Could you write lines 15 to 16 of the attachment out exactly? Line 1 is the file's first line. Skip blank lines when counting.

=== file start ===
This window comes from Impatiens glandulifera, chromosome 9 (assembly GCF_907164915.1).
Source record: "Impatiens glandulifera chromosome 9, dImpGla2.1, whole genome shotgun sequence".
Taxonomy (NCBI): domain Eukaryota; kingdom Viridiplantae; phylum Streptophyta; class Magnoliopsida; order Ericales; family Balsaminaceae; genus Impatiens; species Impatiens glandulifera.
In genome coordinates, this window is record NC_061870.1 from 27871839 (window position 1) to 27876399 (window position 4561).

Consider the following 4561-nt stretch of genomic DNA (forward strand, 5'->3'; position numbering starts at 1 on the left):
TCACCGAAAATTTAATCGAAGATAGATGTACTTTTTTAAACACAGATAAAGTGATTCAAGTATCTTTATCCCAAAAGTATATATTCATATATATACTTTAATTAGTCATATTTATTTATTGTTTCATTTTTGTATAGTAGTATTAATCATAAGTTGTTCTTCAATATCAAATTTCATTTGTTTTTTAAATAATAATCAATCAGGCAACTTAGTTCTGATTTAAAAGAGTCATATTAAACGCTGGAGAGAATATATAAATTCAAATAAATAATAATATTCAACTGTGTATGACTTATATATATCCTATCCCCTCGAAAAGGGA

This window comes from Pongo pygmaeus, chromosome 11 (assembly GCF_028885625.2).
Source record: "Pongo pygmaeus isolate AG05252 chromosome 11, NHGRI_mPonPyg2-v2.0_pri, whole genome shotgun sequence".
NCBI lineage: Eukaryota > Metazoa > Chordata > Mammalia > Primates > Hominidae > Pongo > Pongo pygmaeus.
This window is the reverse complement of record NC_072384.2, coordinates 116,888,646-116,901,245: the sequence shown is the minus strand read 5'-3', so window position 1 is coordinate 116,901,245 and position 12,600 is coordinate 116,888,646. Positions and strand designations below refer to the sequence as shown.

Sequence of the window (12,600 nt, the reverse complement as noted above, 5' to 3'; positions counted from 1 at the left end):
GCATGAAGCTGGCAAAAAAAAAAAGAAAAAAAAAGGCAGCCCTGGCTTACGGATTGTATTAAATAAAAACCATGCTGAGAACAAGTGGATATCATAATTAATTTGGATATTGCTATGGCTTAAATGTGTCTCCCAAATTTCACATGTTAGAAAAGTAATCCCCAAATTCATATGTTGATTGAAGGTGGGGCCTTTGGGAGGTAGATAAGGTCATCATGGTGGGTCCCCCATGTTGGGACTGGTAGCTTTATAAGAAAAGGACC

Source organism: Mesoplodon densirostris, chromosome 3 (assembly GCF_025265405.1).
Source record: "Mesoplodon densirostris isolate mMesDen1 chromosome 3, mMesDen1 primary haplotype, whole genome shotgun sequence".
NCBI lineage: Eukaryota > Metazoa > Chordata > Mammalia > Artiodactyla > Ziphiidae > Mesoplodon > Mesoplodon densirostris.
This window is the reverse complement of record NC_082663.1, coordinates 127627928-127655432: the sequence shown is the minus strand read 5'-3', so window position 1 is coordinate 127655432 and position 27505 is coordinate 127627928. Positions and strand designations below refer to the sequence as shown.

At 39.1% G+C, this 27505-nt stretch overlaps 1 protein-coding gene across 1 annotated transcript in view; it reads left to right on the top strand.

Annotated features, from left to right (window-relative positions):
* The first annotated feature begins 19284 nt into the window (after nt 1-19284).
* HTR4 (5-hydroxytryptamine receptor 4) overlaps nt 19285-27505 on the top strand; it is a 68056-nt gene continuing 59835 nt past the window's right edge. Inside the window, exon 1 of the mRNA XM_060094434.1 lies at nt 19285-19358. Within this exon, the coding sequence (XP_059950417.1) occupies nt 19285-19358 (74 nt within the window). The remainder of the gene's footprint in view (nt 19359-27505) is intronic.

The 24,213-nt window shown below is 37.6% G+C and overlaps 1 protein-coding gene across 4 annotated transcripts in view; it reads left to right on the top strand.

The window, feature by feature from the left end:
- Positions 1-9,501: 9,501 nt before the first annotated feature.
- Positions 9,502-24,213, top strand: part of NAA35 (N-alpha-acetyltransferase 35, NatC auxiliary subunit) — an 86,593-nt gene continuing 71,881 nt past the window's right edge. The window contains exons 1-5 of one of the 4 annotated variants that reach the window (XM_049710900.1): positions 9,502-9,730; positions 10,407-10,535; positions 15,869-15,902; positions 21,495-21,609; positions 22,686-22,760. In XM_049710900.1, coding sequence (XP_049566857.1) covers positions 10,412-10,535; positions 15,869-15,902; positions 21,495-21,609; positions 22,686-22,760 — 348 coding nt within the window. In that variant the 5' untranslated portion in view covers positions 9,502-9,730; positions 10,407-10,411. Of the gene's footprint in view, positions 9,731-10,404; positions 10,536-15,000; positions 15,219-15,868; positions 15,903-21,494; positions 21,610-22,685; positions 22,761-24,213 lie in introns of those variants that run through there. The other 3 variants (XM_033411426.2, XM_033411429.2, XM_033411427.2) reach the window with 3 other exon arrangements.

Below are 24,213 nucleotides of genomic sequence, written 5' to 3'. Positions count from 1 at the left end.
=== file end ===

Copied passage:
NCBI lineage: Eukaryota > Metazoa > Chordata > Mammalia > Artiodactyla > Ziphiidae > Mesoplodon > Mesoplodon densirostris.
This window is the reverse complement of record NC_082663.1, coordinates 127627928-127655432: the sequence shown is the minus strand read 5'-3', so window position 1 is coordinate 127655432 and position 27505 is coordinate 127627928. Positions and strand designations below refer to the sequence as shown.